Uber suspends self-driving car tests after fatality in Arizona

In this Monday, Sept. 12, 2016, file photo, a self-driving Uber sits ready to take journalists for a ride during a media preview in Pittsburgh. Uber CEO Travis Kalanick will take a leave of absence for an unspecified period and let his leadership tea

Uber said on Monday that it will suspend tests of self-driving cars after a woman was struck and killed by one of the vehicles.

Police in Tempe, Arizona, said the Uber car was operating in autonomous mode with a human safety driver behind the wheel at the time of the accident. The pedestrian was crossing the street outside of a crosswalk. The investigation is ongoing, police said.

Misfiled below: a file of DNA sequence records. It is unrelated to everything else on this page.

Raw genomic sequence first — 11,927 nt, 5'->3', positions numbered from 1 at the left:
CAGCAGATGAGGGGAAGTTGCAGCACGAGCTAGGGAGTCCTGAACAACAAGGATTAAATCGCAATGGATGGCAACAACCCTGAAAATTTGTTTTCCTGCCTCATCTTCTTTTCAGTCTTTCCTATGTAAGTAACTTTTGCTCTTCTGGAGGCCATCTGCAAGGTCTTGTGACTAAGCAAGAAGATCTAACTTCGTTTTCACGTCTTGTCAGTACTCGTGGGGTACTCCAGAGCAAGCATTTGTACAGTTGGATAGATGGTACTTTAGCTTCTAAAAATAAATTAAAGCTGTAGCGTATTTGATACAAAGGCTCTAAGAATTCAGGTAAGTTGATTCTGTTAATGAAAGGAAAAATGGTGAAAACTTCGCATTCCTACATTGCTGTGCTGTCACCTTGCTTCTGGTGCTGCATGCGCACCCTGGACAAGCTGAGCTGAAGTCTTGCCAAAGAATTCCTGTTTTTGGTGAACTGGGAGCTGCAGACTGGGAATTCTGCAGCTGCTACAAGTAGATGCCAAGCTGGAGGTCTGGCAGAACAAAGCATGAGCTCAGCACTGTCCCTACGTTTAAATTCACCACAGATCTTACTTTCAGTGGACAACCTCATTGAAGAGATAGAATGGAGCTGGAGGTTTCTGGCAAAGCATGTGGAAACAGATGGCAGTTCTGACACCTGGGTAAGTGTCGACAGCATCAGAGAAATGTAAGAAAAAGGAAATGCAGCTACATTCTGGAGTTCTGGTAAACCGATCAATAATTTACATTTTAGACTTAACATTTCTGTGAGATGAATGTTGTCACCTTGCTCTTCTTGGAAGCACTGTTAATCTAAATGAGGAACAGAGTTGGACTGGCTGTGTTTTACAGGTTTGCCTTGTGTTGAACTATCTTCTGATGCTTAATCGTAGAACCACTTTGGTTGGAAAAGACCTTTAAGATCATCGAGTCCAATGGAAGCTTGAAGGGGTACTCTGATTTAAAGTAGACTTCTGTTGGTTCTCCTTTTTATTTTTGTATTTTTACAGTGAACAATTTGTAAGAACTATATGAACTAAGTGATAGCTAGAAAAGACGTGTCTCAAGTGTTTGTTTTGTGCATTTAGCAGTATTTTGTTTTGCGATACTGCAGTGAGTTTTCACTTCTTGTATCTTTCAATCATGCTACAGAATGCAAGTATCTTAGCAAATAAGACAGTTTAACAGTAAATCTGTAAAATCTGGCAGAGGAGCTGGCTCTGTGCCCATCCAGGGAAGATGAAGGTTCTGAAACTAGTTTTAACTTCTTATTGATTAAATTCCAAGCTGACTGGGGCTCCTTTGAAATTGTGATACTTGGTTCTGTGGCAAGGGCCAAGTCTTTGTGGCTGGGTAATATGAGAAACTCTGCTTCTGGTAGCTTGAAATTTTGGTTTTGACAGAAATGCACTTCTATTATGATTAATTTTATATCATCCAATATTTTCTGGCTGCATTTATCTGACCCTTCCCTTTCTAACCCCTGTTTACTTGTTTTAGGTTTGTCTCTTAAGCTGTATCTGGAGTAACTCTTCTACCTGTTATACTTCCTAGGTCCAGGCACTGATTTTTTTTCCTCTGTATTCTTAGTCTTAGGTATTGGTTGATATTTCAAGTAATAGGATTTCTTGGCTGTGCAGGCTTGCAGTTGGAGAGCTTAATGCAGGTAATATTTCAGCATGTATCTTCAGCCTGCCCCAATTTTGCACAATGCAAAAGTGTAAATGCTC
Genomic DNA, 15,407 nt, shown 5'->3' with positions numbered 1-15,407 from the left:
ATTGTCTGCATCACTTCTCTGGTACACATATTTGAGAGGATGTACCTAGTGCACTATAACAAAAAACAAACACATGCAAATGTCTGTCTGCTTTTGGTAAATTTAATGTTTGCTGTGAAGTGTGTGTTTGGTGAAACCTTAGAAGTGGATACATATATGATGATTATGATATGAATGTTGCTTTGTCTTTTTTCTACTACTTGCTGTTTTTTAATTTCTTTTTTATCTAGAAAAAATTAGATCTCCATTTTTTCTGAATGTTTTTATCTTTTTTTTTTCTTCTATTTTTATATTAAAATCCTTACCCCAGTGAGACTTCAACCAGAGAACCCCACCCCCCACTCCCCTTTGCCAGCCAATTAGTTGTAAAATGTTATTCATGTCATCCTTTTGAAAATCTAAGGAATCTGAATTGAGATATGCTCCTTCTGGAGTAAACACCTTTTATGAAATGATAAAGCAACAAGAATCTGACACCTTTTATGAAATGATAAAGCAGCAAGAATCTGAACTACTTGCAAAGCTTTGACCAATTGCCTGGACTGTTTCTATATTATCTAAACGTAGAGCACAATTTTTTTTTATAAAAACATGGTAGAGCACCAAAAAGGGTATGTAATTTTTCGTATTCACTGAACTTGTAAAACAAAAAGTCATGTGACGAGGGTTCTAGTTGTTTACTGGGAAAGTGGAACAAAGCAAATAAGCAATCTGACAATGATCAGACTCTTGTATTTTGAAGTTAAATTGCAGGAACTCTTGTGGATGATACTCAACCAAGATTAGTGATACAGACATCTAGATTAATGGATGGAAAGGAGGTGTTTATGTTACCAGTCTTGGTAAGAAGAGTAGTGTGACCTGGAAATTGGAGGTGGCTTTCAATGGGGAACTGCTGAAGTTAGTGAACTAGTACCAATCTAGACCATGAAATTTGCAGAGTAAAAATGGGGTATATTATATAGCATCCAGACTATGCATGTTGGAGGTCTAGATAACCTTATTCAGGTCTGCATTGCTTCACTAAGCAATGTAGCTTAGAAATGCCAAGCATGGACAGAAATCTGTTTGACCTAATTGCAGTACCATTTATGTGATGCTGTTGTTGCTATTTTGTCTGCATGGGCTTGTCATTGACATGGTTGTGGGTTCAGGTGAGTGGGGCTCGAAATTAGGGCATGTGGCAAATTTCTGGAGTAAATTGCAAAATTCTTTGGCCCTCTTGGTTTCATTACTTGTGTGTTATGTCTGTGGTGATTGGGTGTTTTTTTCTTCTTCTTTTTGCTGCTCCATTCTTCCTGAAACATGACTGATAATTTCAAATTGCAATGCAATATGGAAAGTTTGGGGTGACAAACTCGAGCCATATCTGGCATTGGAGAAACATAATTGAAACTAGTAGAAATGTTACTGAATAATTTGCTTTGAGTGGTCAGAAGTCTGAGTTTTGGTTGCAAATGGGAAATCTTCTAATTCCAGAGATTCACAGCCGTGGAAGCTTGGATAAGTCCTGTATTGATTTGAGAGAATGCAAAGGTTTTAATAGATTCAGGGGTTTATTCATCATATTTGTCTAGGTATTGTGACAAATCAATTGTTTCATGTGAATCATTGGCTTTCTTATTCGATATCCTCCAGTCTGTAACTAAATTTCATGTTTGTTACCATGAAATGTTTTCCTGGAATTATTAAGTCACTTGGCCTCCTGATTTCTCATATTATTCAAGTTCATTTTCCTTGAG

“Our hearts go out to the victim’s family. We are fully cooperating with local authorities in their investigation of this incident,” an Uber spokesperson said in a statement.

In a post on Twitter, Uber CEO Dara Khosrowshahi said, “Some incredibly sad news out of Arizona. We’re thinking of the victim’s family as we work with local law enforcement to understand what happened.”

The fatal accident, which occurred Sunday night, is the first pedestrian death from a driverless car.

Uber has been testing self-driving cars in Phoenix, Pittsburgh, San Francisco and Toronto. Tests in all four cities were halted after the incident.

The ride-hailing company is among the many technology firms and automakers, including Alphabet, Apple and General Motors, that are developing autonomous vehicles. Khosrowshahi has said Uber could deploy self-driving taxis as early as 2019.